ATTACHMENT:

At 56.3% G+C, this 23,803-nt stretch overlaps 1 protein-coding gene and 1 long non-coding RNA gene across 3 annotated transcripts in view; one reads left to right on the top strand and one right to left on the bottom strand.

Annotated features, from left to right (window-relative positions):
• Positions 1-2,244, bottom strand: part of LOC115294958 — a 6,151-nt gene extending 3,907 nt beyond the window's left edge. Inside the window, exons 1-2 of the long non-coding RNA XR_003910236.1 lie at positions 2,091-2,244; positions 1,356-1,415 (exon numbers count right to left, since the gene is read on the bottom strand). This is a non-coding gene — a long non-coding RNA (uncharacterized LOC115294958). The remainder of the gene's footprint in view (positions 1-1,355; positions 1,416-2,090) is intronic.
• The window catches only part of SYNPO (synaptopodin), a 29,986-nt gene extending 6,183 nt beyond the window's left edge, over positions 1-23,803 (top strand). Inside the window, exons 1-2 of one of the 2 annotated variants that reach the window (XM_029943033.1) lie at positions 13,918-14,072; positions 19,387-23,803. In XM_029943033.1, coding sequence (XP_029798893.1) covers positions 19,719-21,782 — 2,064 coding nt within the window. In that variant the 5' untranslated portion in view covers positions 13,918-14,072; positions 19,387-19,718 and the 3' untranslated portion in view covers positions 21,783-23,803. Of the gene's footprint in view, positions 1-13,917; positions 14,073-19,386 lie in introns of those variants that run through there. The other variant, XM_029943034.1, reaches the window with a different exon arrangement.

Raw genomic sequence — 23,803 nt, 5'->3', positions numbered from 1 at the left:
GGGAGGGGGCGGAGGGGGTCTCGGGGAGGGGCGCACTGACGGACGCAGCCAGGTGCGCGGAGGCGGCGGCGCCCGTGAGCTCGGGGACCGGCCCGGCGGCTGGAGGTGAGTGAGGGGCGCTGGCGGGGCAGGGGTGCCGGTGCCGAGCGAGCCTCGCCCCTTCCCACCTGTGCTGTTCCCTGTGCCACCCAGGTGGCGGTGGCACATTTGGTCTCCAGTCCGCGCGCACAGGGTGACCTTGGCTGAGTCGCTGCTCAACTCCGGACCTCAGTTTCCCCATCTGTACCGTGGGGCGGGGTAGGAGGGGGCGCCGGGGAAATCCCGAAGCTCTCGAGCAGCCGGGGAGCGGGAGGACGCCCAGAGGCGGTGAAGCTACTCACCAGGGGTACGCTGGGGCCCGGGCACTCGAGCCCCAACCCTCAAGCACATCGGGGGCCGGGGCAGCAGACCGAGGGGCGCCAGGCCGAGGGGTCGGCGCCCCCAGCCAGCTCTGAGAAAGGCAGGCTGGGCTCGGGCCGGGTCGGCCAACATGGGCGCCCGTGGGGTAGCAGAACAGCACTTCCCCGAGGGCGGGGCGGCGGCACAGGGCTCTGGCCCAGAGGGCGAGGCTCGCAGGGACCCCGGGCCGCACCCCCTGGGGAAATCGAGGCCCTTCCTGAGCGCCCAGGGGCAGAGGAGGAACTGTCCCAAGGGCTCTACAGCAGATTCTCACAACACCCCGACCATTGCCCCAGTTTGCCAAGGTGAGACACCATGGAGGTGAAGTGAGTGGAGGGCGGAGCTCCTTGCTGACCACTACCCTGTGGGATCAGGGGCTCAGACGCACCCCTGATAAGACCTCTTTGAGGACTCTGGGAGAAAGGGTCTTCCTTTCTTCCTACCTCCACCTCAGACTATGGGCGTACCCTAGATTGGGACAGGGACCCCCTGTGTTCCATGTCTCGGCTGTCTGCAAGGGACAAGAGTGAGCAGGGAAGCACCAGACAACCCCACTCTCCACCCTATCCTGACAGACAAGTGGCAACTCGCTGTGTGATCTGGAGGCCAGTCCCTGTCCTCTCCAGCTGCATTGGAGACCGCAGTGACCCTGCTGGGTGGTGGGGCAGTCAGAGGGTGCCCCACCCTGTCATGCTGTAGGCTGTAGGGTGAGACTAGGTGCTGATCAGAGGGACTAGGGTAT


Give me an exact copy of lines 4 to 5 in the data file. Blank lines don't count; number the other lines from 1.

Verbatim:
• The window catches only part of SYNPO (synaptopodin), a 29,986-nt gene extending 6,183 nt beyond the window's left edge, over positions 1-23,803 (top strand). Inside the window, exons 1-2 of one of the 2 annotated variants that reach the window (XM_029943033.1) lie at positions 13,918-14,072; positions 19,387-23,803. In XM_029943033.1, coding sequence (XP_029798893.1) covers positions 19,719-21,782 — 2,064 coding nt within the window. In that variant the 5' untranslated portion in view covers positions 13,918-14,072; positions 19,387-19,718 and the 3' untranslated portion in view covers positions 21,783-23,803. Of the gene's footprint in view, positions 1-13,917; positions 14,073-19,386 lie in introns of those variants that run through there. The other variant, XM_029943034.1, reaches the window with a different exon arrangement.

Raw genomic sequence — 23,803 nt, 5'->3', positions numbered from 1 at the left: